Wednesday, December 21, 2016

-Seems to me that the Canadian Blood Services folks should simply pay donors in the public system. Why would we not do this? It takes time for donors to do the donations and it's a gift that should be recognised in some way. A gift card would do the trick. Also the private companies will come into Canada sooner or later and the CBS has been lax in not meeting this challenge with the paid option. Waiting for legislation won't do. Why? Because all political parties are the same and will ignore any problems for citizens. We won't get legislation from any of these political parties to defend the voluntary blood donor system. So we might as well meet the challenged of a shrinking donor pool with gift cards. This is a no brainer in my mind.------Although CBS said in April that paying donors for plasma was an option, the national blood agency has now ruled that out. (Plasma is the straw-coloured portion of the vital fluid that is processed into pharmaceutical products for patients.)---"We've begun to see some early impacts of having this private, for-profit enterprise operate in our jurisdiction," Sher said. "It is early evidence, but it's certainly consistent with what other countries are seeing when you see large-scale ramp-up of the paid plasma industry side by side with the blood industry. "We in Canada are at risk if we don't collect more of our own plasma that we're not going to be able to access the global supply of these plasma drugs and therefore Canadian patients are going to be put at risk," he said. "We have to collect more plasma, control it, and keep it in Canada for Canadian patients, which the private industry is not obligated to do. They will sell to the highest bidder."-------"At the Canadian Blood Services Annual General Meeting of corporate members last October, we asked governments to take a pause in support for commercial activity, until they have a chance to review and discuss with Canadian Blood Services the plan for increasing plasma sufficiency in Canada. The plan will be ready for discussion with governments early in the New Year," a spokesman said in an email.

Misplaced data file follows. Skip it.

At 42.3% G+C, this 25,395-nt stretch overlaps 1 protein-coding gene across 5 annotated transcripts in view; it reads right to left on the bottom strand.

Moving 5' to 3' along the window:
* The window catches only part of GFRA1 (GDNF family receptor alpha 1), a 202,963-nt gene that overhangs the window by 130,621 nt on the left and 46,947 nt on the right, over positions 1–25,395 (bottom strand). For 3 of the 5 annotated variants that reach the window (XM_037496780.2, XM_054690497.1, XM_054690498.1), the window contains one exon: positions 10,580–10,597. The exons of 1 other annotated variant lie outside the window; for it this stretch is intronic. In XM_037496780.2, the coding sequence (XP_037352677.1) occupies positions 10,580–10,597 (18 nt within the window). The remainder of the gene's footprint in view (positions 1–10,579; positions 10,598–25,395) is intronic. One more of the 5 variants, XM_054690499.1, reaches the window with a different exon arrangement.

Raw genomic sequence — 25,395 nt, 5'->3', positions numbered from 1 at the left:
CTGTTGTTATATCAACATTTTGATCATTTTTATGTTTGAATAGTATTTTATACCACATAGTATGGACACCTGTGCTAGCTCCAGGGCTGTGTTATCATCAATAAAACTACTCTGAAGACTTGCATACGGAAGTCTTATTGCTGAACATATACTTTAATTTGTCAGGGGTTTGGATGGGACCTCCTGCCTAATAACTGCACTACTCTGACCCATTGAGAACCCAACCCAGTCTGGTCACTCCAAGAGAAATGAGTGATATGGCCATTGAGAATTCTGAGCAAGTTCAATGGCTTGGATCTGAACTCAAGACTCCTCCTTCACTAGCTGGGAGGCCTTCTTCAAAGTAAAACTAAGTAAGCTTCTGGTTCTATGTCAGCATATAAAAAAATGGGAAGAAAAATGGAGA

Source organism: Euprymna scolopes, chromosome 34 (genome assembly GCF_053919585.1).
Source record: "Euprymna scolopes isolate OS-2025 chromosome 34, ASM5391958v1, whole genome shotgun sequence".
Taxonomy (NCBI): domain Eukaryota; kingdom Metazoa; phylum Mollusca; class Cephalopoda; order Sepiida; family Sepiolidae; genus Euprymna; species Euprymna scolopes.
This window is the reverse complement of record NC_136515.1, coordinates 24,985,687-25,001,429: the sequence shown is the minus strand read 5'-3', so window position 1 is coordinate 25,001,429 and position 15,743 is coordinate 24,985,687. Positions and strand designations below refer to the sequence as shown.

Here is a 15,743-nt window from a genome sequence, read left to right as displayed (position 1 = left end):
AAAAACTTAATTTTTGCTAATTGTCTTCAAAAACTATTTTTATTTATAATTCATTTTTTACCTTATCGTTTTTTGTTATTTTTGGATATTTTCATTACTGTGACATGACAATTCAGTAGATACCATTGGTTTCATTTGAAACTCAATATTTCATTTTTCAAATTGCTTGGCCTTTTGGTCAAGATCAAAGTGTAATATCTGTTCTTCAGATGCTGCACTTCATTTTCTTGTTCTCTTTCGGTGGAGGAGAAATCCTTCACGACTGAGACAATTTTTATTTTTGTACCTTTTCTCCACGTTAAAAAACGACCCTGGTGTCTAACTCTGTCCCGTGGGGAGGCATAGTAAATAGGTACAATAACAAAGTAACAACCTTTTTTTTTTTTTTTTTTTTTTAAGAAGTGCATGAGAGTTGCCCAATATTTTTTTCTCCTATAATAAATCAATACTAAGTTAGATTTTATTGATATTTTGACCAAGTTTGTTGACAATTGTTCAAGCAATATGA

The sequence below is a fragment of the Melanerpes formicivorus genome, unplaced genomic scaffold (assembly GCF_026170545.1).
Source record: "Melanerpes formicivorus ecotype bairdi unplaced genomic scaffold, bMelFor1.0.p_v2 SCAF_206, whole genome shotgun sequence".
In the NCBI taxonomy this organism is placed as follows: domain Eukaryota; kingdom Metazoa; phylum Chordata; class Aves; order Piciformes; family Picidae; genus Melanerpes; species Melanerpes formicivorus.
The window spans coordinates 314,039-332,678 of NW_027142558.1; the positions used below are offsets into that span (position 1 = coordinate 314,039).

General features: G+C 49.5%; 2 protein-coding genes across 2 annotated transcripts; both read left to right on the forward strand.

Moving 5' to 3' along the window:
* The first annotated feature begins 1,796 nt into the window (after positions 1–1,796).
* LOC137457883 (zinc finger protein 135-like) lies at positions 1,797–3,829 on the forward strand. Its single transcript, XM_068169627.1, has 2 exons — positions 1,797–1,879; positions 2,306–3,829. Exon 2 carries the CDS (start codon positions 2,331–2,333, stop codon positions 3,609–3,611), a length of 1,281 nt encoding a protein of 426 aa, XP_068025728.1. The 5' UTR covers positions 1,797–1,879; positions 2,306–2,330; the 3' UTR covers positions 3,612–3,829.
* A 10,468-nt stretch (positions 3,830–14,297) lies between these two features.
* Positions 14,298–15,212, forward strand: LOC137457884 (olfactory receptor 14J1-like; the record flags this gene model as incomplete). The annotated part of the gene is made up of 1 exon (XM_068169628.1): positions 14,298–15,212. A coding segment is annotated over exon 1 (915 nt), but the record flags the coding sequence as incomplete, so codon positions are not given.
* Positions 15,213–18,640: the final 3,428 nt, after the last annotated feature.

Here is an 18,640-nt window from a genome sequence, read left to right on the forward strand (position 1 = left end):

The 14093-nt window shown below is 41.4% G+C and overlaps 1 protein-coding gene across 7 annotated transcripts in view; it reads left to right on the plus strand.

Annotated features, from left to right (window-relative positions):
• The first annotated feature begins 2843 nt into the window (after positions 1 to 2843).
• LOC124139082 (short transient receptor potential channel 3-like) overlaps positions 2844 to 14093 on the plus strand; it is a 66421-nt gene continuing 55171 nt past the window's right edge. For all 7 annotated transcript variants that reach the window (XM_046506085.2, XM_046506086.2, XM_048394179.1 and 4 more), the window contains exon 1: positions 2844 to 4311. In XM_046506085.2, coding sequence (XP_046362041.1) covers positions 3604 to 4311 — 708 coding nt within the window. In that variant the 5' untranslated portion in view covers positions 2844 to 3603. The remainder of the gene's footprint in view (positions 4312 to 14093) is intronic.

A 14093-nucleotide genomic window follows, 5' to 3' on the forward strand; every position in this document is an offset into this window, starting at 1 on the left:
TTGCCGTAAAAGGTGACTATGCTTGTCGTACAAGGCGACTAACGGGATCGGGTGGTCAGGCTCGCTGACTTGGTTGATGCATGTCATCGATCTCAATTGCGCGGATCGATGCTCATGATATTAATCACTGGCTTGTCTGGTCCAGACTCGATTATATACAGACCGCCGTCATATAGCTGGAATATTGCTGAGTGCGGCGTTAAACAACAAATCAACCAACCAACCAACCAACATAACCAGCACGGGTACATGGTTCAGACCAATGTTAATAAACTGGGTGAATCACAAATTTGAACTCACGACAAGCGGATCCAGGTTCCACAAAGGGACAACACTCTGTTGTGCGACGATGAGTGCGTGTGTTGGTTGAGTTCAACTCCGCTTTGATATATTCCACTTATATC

Seems to me that the Canadian Blood Services folks should simply pay donors in the public system. Why would we not do this?
It takes time for donors to do the donations and it's a gift that should be recognised in some way.
A gift card would do the trick.

Also the private companies will come into Canada sooner or later and the CBS has been lax in not meeting this challenge with the paid option. Waiting for legislation won't do. Why? Because all political parties are the same and will ignore any problems for citizens. We won't get legislation from any of these political parties to defend the voluntary blood donor system. So we might as well meet the challenged of a shrinking donor pool with gift cards. This is a no brainer in my mind.

readingchildrensbooks.blogspot.com
readingchildrensbooks.blogspot.com
Why not pay for blood donations in the public system? A gift card would do the trick. Sure this would increase costs but the donor pool is already shrinking and don't count on the politicians to eliminate the competition. It won't happen. Paid plasma businesses are here to stay.




Canadian Blood Services says paid plasma clinics are harming voluntary donations

Canadian Plasma Resources opened for-profit clinic in Saskatoon, other provinces may follow suit

CBC News Posted: Dec 21, 2016 12:26 PM ET Last Updated: Dec 21, 2016 1:27 PM ET
Domestic, voluntary collections are the only way to secure the integrity and safety of our national blood system, says Kat Lanteigne, executive director of advocacy group Blood Watch.
Domestic, voluntary collections are the only way to secure the integrity and safety of our national blood system, says Kat Lanteigne, executive director of advocacy group Blood Watch. (Andy Hincenbergs/CBC)
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The head of Canadian Blood Services (CBS) says the agency plans to open dozens more collection facilities in the coming years amid signs it is losing volunteer donors to a for-profit clinic that pays people to give plasma.
Canadian Plasma Resources, a private operator that gives gift cards to plasma donors, opened a collection facility in Saskatoon in February.
Although CBS said in April that paying donors for plasma was an option, the national blood agency has now ruled that out. (Plasma is the straw-coloured portion of the vital fluid that is processed into pharmaceutical products for patients.)
"There's marked confusion as to who is operating in the Saskatoon market," Dr. Graham Sher, CEO of CBS, said in an interview. Donor numbers have also dropped in that city.
"We've begun to see some early impacts of having this private, for-profit enterprise operate in our jurisdiction," Sher said. "It is early evidence, but it's certainly consistent with what other countries are seeing when you see large-scale ramp-up of the paid plasma industry side by side with the blood industry.
"We in Canada are at risk if we don't collect more of our own plasma that we're not going to be able to access the global supply of these plasma drugs and therefore Canadian patients are going to be put at risk," he said.
"We have to collect more plasma, control it, and keep it in Canada for Canadian patients, which the private industry is not obligated to do. They will sell to the highest bidder."
Plasma
The largest component of blood is a clear, liquid gold known as plasma. (CBC)
At the same time, demand for pharmaceuticals derived from plasma is increasing by up to 10 per cent a year in Canada, he said. There's similar growth in the U.S., Australia and Europe, and it's anticipated China and India will clamour for more, too.